opportunity for expression of public dissent. Arab populations are rapidly growing, youthful, often 
frustrated by the lack of economic opportunities at home, and angry already at Washington for its 
perceived partiality to Israel. American-owned businesses, military bases, universities, research 
centers, archaeological excavations, and schools in the various Arab countries would all be 
jeopardized by an attack on Iraq, whether or not it succeeded in its mission.

In the wake of the terrorist attacks of September 11, 2001, President Bush pronounced a “War on 
Terrorism.” Experts generally argue that fighting terrorism is better done by police rather than 
by soldiers, but we can no longer reverse a policy that has driven the Taliban from Afghanistan 
(taking more civilian lives than the number of Americans killed on 9-11), obliged Pakistan’s 
insecure government to change its own policies in defiance of Pakistani public opinion, and drawn 
the U.S. government closer to Russia and China, both of which are suppressing their own minorities 
as “terrorists” even as they oppose our proposed attack on Iraq.

President Bush was wise to bring his case to the United Nations and to draw its members’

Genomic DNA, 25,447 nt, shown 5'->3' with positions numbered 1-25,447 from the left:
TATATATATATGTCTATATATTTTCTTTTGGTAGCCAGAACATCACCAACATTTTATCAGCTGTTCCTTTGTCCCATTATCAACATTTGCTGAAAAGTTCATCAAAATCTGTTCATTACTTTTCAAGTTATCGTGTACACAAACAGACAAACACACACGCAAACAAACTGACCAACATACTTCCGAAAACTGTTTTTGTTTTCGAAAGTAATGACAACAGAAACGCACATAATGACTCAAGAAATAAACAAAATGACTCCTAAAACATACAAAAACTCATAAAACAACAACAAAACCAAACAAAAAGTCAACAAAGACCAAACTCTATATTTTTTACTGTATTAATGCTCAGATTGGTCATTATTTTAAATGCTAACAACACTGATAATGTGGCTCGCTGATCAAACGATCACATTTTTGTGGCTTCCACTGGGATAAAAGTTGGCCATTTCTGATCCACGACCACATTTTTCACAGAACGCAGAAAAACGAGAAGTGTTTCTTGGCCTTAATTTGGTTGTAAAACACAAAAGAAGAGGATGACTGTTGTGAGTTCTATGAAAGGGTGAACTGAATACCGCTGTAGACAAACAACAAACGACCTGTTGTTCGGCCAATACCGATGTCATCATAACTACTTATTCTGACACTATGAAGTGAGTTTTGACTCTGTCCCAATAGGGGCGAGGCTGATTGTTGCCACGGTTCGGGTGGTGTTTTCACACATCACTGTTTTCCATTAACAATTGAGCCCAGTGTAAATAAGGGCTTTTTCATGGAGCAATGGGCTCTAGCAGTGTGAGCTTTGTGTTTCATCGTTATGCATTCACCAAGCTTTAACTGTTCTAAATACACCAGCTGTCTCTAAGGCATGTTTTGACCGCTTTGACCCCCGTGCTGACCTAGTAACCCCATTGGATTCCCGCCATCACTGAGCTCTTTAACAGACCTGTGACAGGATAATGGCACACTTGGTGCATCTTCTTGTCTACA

attention to the fact that Iraq has defied fourteen previous Security Council resolutions. As a 
result, Saudi Arabia has agreed to let one of its air bases be used in the event of a multilateral 
attack on Iraq, and it is likely that other Arab regimes may be amenable to an action under UN—as 
opposed to US—leadership. But they will also start asking when Israel will start obeying the 
numerous resolutions passed by the Security Council regarding the Palestinian question. Iraq’s 
stated willingness to readmit United Nations inspectors to check for weapons of mass destruction is 
also a step in the right direction, but will Baghdad actually cooperate with the inspectors when 
they arrive? The record between 1991 and 1998 is, well, spotty, but it would help if the inspectors 
were not serving as intelligence agents for Washington or Jerusalem.

Thoughtful observers should ask some other questions. Why do any countries, including the United 
States, Russia, Britain, France, China, Israel, India, and Pakistan, need to possess nuclear arms? 
Which nations have supplies of biological and chemical weapons? What types of arms, military 
training, and police work will most effectively protect the United States and all other countries 
that fear the spread of terrorism? Why has the United States refused to sign international 
conventions against land mines, genocide, violence against women, and proliferation of greenhouse 
gases? The world is already a dangerous place, but can we better restrain bad actors by balance of 
power politics, strong sanctions, and universally accepted standards of political behavior.

Can there be a new world order in which peoples and countries will live in peace?

Roger Stroope
Austin College
"Ideas are more powerful than weapons."

"Individuals have international duties which transcend the national obligations of 
obedience…Therefore [individual citizens] have the duty to violate domestic laws to prevent 
crimes against peace and humanity from occurring" -- Nuremberg War Crime Tribunal, 1950